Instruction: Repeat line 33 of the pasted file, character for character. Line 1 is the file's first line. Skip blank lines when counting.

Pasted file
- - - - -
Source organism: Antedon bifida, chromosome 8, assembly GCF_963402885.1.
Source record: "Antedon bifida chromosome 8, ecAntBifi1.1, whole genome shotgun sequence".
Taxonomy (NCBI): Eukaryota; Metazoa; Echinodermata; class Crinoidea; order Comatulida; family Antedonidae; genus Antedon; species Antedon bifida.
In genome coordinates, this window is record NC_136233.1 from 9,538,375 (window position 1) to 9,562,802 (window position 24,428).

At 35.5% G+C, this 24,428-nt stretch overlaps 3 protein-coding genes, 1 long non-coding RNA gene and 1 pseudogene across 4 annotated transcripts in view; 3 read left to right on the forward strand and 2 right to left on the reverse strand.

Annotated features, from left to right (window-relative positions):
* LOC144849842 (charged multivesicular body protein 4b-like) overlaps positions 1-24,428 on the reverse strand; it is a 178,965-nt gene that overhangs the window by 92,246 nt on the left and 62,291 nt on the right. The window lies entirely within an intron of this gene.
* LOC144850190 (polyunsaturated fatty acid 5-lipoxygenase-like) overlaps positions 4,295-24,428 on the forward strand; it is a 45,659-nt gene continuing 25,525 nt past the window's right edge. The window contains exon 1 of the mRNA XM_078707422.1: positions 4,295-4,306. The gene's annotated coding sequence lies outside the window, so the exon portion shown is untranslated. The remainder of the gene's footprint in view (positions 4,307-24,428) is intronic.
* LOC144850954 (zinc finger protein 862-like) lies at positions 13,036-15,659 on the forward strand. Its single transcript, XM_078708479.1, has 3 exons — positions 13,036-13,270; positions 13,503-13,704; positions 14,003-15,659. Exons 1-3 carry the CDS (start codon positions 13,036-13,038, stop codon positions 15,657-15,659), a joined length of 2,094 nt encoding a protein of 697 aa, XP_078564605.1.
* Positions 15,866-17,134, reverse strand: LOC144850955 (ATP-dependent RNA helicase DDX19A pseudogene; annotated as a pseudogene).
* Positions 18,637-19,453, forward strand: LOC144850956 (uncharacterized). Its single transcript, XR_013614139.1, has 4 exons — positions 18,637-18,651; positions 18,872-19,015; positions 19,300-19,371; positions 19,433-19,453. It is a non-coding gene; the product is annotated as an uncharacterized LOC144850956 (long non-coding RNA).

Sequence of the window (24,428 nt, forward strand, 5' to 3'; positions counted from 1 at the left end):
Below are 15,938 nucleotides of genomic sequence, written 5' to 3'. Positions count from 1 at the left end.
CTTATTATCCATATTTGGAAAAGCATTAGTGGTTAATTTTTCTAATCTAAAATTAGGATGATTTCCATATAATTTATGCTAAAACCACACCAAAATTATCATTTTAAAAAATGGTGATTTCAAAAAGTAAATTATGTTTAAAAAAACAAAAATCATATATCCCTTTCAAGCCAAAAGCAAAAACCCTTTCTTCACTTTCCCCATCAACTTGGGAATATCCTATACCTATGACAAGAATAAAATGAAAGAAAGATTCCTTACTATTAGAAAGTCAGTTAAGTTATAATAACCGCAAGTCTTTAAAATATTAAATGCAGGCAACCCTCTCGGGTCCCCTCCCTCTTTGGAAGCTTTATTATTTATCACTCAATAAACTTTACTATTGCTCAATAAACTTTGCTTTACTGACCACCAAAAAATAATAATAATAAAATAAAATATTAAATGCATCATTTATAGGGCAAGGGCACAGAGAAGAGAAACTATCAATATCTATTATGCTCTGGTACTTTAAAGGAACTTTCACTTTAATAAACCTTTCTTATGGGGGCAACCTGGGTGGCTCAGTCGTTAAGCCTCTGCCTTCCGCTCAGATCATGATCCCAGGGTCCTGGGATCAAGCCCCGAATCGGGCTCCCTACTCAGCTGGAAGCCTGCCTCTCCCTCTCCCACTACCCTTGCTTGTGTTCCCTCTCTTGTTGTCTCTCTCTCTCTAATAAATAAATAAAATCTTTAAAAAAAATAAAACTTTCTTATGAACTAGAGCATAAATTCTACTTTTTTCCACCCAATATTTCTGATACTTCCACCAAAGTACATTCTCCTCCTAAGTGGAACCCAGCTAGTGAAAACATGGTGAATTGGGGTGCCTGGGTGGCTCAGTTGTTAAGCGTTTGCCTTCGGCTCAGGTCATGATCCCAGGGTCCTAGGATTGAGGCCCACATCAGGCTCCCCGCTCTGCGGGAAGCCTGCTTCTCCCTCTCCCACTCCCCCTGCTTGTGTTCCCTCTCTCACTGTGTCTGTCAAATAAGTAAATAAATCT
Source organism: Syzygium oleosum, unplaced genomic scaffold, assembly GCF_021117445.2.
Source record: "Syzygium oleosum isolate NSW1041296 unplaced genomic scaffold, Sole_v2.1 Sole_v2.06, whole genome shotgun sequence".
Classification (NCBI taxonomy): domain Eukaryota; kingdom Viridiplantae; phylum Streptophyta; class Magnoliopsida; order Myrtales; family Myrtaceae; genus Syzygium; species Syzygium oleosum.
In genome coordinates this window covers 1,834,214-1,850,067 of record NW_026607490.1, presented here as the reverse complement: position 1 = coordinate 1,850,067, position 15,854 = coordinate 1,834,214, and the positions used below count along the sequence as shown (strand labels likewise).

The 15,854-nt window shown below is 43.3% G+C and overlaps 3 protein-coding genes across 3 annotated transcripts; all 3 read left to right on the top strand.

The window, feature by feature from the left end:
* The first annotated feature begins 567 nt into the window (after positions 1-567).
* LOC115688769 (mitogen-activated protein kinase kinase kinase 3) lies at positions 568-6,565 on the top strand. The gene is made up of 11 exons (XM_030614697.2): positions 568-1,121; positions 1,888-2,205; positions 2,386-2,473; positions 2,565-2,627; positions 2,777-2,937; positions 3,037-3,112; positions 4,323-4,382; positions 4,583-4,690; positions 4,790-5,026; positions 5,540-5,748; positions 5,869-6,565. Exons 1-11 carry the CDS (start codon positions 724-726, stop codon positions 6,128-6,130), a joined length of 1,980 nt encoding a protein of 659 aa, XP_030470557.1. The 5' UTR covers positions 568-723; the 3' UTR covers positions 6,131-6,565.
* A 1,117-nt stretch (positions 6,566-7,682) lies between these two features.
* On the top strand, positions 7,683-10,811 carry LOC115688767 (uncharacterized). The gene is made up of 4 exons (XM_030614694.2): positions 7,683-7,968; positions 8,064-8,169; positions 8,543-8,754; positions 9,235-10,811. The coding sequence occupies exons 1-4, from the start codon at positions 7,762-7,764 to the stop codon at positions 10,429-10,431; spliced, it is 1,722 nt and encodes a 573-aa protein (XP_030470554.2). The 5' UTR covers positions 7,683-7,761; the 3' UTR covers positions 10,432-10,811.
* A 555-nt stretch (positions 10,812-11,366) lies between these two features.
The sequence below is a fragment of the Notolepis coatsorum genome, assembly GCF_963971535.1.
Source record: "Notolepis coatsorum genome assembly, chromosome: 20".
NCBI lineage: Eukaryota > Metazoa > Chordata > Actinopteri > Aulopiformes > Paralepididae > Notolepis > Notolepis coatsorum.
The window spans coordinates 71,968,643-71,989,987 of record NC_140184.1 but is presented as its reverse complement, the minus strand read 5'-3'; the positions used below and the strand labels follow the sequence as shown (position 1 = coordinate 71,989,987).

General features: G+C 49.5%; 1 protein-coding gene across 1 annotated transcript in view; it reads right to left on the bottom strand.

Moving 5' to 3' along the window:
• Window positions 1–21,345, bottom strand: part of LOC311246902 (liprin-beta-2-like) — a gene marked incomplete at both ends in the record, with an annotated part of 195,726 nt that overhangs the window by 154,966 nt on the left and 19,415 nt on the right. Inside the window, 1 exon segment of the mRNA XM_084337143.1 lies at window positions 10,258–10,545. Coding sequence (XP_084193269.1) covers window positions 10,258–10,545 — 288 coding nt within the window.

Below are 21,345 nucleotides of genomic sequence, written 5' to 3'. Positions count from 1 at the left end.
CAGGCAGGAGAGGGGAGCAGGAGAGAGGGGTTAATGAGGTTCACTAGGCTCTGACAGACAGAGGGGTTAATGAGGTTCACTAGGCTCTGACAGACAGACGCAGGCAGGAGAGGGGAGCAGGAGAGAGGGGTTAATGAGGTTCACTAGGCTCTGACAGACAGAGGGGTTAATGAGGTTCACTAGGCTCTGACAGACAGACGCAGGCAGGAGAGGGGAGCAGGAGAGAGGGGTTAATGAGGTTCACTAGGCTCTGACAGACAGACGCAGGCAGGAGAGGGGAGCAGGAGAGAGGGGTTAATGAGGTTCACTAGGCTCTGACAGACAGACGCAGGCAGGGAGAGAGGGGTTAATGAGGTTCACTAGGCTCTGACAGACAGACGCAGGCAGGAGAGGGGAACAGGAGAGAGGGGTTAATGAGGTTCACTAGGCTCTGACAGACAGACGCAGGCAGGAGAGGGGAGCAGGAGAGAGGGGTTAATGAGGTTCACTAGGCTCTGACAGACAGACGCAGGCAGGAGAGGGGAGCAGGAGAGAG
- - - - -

Below are 21,345 nucleotides of genomic sequence, written 5' to 3'. Positions count from 1 at the left end.